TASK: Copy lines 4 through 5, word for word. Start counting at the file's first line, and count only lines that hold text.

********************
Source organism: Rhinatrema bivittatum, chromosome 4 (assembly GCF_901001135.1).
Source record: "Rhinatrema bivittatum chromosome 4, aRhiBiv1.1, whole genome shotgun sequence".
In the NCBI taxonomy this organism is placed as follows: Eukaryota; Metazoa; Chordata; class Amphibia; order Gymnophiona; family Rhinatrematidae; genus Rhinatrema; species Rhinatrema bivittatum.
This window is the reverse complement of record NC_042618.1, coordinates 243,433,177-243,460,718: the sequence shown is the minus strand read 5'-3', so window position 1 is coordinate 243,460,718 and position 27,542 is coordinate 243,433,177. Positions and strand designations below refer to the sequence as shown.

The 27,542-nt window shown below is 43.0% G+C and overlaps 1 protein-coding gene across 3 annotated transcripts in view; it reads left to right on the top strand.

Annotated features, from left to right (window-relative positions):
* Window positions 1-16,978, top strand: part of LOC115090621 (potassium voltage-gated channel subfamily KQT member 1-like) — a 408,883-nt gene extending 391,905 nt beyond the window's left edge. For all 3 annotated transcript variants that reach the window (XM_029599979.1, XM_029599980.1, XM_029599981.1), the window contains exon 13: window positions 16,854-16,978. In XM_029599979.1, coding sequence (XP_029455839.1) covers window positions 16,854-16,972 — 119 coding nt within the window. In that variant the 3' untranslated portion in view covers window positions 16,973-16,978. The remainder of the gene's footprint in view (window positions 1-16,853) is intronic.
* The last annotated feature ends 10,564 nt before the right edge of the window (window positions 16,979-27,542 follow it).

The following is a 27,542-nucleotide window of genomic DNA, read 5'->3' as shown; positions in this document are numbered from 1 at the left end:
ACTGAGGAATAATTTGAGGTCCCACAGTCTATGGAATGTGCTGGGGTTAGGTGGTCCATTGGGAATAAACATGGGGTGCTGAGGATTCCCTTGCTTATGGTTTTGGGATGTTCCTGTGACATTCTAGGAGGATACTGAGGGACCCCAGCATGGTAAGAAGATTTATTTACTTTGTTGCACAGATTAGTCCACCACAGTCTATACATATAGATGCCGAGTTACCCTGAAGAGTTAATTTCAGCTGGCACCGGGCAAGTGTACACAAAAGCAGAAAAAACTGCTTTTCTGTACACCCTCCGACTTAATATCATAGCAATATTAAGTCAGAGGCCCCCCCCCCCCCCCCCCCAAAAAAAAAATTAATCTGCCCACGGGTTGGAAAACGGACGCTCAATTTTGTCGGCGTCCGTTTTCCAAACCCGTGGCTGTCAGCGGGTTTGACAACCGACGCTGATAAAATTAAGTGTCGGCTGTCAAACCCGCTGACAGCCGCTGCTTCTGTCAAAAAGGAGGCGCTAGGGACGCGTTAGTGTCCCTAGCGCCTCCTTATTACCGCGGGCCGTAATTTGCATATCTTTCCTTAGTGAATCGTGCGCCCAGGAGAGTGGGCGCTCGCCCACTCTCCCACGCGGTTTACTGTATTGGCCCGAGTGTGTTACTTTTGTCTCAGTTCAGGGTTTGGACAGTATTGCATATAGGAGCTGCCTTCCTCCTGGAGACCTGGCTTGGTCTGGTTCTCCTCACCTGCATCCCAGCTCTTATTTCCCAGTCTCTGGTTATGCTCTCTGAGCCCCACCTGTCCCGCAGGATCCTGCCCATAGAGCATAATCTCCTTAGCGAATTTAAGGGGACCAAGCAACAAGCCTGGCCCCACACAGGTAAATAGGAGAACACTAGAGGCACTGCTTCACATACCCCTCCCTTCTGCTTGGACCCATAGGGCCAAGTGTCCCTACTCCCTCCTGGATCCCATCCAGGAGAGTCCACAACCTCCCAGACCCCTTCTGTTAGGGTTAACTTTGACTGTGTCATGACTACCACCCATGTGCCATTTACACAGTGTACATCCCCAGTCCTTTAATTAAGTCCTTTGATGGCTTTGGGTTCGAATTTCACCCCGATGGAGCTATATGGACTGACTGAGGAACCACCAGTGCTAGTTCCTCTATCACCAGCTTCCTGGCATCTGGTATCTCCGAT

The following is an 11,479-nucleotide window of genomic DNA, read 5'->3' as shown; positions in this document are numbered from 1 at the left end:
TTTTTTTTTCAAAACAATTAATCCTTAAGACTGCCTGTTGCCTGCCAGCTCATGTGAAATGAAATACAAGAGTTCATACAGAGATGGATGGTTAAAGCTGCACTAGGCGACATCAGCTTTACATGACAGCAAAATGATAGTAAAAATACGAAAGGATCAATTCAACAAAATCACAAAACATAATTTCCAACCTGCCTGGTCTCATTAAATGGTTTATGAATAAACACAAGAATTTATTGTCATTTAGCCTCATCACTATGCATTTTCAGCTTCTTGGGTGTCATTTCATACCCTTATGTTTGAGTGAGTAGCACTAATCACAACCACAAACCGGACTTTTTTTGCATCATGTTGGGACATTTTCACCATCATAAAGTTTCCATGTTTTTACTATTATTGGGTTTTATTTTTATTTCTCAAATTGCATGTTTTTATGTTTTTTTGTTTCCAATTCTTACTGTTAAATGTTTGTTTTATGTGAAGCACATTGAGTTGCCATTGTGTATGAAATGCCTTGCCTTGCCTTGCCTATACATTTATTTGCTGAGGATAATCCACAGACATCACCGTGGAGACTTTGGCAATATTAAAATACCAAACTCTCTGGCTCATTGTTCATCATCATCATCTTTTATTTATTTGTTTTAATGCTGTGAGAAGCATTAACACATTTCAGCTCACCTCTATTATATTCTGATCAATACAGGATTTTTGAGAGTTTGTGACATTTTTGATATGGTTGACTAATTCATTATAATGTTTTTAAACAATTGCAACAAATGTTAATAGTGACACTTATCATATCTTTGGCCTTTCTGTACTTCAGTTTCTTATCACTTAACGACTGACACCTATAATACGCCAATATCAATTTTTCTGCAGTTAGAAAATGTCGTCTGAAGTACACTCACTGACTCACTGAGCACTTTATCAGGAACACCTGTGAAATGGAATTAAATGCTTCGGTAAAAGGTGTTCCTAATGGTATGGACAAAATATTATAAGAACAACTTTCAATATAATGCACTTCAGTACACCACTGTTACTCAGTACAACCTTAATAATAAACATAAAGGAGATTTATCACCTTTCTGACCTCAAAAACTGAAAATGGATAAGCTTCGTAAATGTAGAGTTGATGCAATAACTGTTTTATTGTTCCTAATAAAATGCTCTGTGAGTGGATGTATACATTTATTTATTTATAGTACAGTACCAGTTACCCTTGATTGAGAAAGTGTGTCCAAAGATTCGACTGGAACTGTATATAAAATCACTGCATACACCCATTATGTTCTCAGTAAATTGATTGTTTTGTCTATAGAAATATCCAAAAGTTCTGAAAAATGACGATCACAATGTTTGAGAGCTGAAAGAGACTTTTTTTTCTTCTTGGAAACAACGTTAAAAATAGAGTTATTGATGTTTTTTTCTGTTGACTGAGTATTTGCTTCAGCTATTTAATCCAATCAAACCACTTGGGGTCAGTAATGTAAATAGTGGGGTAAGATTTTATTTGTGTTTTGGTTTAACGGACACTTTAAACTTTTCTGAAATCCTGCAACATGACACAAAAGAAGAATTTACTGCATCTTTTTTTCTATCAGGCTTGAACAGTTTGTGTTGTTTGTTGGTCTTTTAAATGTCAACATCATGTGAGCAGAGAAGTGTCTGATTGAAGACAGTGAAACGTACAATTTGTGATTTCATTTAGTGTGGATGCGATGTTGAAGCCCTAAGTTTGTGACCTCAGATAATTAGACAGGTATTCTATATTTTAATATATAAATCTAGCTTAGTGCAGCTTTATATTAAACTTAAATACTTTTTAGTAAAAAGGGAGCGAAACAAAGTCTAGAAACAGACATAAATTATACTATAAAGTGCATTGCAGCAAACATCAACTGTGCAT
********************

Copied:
This window is the reverse complement of record NC_042618.1, coordinates 243,433,177-243,460,718: the sequence shown is the minus strand read 5'-3', so window position 1 is coordinate 243,460,718 and position 27,542 is coordinate 243,433,177. Positions and strand designations below refer to the sequence as shown.

The 27,542-nt window shown below is 43.0% G+C and overlaps 1 protein-coding gene across 3 annotated transcripts in view; it reads left to right on the top strand.